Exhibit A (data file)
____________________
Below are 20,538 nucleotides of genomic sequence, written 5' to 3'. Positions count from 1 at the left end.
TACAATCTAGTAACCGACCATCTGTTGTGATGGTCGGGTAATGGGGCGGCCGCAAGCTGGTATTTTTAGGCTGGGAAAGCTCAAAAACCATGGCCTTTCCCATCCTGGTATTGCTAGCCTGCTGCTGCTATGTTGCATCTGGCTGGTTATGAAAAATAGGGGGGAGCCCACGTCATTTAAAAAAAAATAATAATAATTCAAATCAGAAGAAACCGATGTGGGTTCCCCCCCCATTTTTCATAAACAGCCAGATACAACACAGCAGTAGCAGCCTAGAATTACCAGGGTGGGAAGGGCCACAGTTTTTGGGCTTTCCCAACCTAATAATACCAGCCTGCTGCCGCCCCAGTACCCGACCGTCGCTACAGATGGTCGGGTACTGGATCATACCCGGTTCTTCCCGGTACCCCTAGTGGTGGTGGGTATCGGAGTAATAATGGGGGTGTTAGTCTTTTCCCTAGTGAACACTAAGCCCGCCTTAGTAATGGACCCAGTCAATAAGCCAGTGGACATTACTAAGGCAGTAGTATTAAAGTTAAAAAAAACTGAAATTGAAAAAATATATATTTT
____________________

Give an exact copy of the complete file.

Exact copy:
Below are 20,538 nucleotides of genomic sequence, written 5' to 3'. Positions count from 1 at the left end.
TACAATCTAGTAACCGACCATCTGTTGTGATGGTCGGGTAATGGGGCGGCCGCAAGCTGGTATTTTTAGGCTGGGAAAGCTCAAAAACCATGGCCTTTCCCATCCTGGTATTGCTAGCCTGCTGCTGCTATGTTGCATCTGGCTGGTTATGAAAAATAGGGGGGAGCCCACGTCATTTAAAAAAAAATAATAATAATTCAAATCAGAAGAAACCGATGTGGGTTCCCCCCCCATTTTTCATAAACAGCCAGATACAACACAGCAGTAGCAGCCTAGAATTACCAGGGTGGGAAGGGCCACAGTTTTTGGGCTTTCCCAACCTAATAATACCAGCCTGCTGCCGCCCCAGTACCCGACCGTCGCTACAGATGGTCGGGTACTGGATCATACCCGGTTCTTCCCGGTACCCCTAGTGGTGGTGGGTATCGGAGTAATAATGGGGGTGTTAGTCTTTTCCCTAGTGAACACTAAGCCCGCCTTAGTAATGGACCCAGTCAATAAGCCAGTGGACATTACTAAGGCAGTAGTATTAAAGTTAAAAAAAACTGAAATTGAAAAAATATATATTTT